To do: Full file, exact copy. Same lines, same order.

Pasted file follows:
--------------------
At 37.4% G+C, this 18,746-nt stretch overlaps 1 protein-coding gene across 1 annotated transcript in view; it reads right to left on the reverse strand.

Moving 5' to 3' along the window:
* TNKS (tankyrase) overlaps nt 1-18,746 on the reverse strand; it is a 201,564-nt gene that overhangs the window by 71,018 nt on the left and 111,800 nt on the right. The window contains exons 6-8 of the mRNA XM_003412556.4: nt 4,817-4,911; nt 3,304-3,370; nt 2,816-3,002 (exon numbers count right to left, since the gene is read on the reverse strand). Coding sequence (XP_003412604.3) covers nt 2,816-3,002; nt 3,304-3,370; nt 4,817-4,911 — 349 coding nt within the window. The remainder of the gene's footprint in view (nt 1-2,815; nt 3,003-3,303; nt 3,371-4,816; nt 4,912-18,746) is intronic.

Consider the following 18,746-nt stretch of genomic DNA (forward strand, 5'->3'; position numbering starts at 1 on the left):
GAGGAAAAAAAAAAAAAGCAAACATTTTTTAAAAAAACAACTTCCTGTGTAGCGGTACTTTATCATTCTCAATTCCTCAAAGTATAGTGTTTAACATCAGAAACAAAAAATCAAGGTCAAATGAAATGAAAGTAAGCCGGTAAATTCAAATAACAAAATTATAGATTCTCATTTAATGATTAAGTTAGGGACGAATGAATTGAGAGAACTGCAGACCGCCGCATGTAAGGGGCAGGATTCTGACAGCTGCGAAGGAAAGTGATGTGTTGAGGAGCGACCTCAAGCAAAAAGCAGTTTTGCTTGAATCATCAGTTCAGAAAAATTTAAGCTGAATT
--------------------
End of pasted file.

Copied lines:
At 37.4% G+C, this 18,746-nt stretch overlaps 1 protein-coding gene across 1 annotated transcript in view; it reads right to left on the reverse strand.

Moving 5' to 3' along the window:
* TNKS (tankyrase) overlaps nt 1-18,746 on the reverse strand; it is a 201,564-nt gene that overhangs the window by 71,018 nt on the left and 111,800 nt on the right. The window contains exons 6-8 of the mRNA XM_003412556.4: nt 4,817-4,911; nt 3,304-3,370; nt 2,816-3,002 (exon numbers count right to left, since the gene is read on the reverse strand). Coding sequence (XP_003412604.3) covers nt 2,816-3,002; nt 3,304-3,370; nt 4,817-4,911 — 349 coding nt within the window. The remainder of the gene's footprint in view (nt 1-2,815; nt 3,003-3,303; nt 3,371-4,816; nt 4,912-18,746) is intronic.

Consider the following 18,746-nt stretch of genomic DNA (forward strand, 5'->3'; position numbering starts at 1 on the left):
GAGGAAAAAAAAAAAAAGCAAACATTTTTTAAAAAAACAACTTCCTGTGTAGCGGTACTTTATCATTCTCAATTCCTCAAAGTATAGTGTTTAACATCAGAAACAAAAAATCAAGGTCAAATGAAATGAAAGTAAGCCGGTAAATTCAAATAACAAAATTATAGATTCTCATTTAATGATTAAGTTAGGGACGAATGAATTGAGAGAACTGCAGACCGCCGCATGTAAGGGGCAGGATTCTGACAGCTGCGAAGGAAAGTGATGTGTTGAGGAGCGACCTCAAGCAAAAAGCAGTTTTGCTTGAATCATCAGTTCAGAAAAATTTAAGCTGAATT